Missouri cites 'failed abortions' in clinic license dispute


JEFFERSON CITY, Mo. (AP) — Missouri’s case for not renewing the license of its lone remaining abortion clinic includes a claim that three “failed abortions” there required additional surgeries and another led to life-threatening complications for the mother, according to a now-sealed court filing that Planned Parenthood alleges state officials made public in violation of patient privacy laws.

The documents, a letter and statement of deficiencies the Department of Health and Senior Services sent Friday to the St. Louis Planned Parenthood clinic provide the most specific details to date about a state investigation that triggered a licensing dispute now playing out in court.

Should the St. Louis facility be closed, Missouri would be the first state without a functioning abortion clinic since 1974, the year after the landmark Roe vs. Wade decision that legalized abortion nationwide, according to Planned Parenthood.

State attorneys filed the records in court after the organization sued last month in an attempt to continue providing abortion, despite the health department’s refusal to renew its license amid an ongoing investigation.

Anti-abortion group Operation Rescue put the health department records on its website before St. Louis Circuit Judge Michael Stelzer sealed them Monday per a request by Planned Parenthood to shield confidential health information. A spokesman for Republican Gov. Mike Parson verified the accuracy of those documents to The Associated Press.

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Jesse Lawder, a spokesman for Planned Parenthood of the St. Louis Region and Southwest Missouri, said the state violated patient-privacy laws by releasing the records. He didn’t immediately comment further.

According to the documents, three patients remained pregnant after surgical or medical abortions and required follow-up surgical abortions, a health standards and licensure official wrote Friday to Planned Parenthood. One of those patients developed sepsis after the second surgical abortion, according to the letter from agency official William Koebel.

Koebel wrote that a fourth patient was hospitalized with life-threatening complications following an abortion at 21 weeks of pregnancy.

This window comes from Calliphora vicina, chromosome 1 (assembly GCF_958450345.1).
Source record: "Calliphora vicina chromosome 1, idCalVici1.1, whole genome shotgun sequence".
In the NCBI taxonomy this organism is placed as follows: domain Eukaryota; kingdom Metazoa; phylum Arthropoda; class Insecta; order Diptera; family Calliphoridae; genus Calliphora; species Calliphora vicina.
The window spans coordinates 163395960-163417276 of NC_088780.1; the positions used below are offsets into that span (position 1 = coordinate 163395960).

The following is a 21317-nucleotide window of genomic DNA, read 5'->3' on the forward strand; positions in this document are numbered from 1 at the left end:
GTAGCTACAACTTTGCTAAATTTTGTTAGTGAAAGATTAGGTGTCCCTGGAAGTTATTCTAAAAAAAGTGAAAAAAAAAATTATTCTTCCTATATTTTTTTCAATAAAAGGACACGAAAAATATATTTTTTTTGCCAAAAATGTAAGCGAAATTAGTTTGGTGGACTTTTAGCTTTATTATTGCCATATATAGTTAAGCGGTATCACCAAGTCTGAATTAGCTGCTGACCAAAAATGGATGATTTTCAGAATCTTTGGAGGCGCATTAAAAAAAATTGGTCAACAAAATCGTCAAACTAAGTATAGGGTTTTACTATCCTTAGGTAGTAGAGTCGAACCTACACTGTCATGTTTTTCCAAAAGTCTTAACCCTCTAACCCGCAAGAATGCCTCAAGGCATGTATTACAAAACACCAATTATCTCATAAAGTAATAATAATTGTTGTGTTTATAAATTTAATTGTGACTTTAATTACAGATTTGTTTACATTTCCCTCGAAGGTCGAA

Medical residents performed some of the abortions at issue and have refused interviews with the health department, according to the agency. Part of the agency’s concern, Koebel wrote, is that the residents were not properly supervised.

Planned Parenthood has said that the residents and several other physicians are not staffers and some no longer practice there, so the organization can’t force them to cooperate. Two on-staff doctors agreed to speak with investigators.

But Koebel warned that it’s “imperative” that Planned Parenthood address the agency’s concerns about interviews with the other physicians.

“Refusal of health care providers to cooperate in the Department’s investigations thwarts the Department’s ability to conduct meaningful review of troubling instances of patient care, and obstructs the Department’s ability to ensure that problems will not be repeated,” Koebel wrote.

The judge has set a Friday deadline for the health department to decide whether to renew the clinic’s license, which was set to expire May 31. Stelzer has allowed the clinic to continue providing abortions as the legal challenge plays out in court.

The fight over the clinic’s license comes as lawmakers in many conservative states, including Missouri, are passing new restrictions that take aim at Roe. Abortion opponents, emboldened by new conservative justices on the Supreme Court, hope federal courts will uphold laws that prohibit abortions before a fetus is viable outside the womb, the dividing line the high court set in Roe.

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Parson signed legislation on May 24 to ban abortions at or beyond eight weeks of pregnancy, with exceptions for medical emergencies but not for rape or incest. Efforts to put the new law to a public vote are tied up in court .

The Western Journal has not reviewed this Associated Press story prior to publication. Therefore, it may contain editorial bias or may in some other way not meet our normal editorial standards. It is provided to our readers as a service from The Western Journal.

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